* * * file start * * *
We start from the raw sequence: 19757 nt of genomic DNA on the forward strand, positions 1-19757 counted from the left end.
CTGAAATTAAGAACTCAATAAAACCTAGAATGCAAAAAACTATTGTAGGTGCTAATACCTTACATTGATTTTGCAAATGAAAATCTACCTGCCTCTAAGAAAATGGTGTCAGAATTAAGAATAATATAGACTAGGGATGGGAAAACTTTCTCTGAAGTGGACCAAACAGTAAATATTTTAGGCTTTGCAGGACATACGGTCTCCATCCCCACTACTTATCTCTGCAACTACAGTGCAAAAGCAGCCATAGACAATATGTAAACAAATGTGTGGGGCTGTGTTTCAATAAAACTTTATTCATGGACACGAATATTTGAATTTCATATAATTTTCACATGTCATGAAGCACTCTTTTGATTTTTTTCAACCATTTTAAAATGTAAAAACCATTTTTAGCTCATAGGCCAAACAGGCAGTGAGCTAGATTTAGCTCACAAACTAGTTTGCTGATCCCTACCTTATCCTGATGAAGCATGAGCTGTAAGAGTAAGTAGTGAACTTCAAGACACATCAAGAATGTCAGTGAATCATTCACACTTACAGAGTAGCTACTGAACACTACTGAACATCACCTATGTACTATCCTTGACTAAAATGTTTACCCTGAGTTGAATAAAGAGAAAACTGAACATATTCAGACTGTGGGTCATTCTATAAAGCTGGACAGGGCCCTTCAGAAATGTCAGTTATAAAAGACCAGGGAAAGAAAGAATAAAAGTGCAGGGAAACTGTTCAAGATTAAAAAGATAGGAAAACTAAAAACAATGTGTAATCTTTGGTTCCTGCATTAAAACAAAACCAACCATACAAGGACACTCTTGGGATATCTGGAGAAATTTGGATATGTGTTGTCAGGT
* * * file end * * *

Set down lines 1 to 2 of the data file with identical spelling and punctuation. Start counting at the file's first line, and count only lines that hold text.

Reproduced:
We start from the raw sequence: 19757 nt of genomic DNA on the forward strand, positions 1-19757 counted from the left end.
CTGAAATTAAGAACTCAATAAAACCTAGAATGCAAAAAACTATTGTAGGTGCTAATACCTTACATTGATTTTGCAAATGAAAATCTACCTGCCTCTAAGAAAATGGTGTCAGAATTAAGAATAATATAGACTAGGGATGGGAAAACTTTCTCTGAAGTGGACCAAACAGTAAATATTTTAGGCTTTGCAGGACATACGGTCTCCATCCCCACTACTTATCTCTGCAACTACAGTGCAAAAGCAGCCATAGACAATATGTAAACAAATGTGTGGGGCTGTGTTTCAATAAAACTTTATTCATGGACACGAATATTTGAATTTCATATAATTTTCACATGTCATGAAGCACTCTTTTGATTTTTTTCAACCATTTTAAAATGTAAAAACCATTTTTAGCTCATAGGCCAAACAGGCAGTGAGCTAGATTTAGCTCACAAACTAGTTTGCTGATCCCTACCTTATCCTGATGAAGCATGAGCTGTAAGAGTAAGTAGTGAACTTCAAGACACATCAAGAATGTCAGTGAATCATTCACACTTACAGAGTAGCTACTGAACACTACTGAACATCACCTATGTACTATCCTTGACTAAAATGTTTACCCTGAGTTGAATAAAGAGAAAACTGAACATATTCAGACTGTGGGTCATTCTATAAAGCTGGACAGGGCCCTTCAGAAATGTCAGTTATAAAAGACCAGGGAAAGAAAGAATAAAAGTGCAGGGAAACTGTTCAAGATTAAAAAGATAGGAAAACTAAAAACAATGTGTAATCTTTGGTTCCTGCATTAAAACAAAACCAACCATACAAGGACACTCTTGGGATATCTGGAGAAATTTGGATATGTGTTGTCAGGT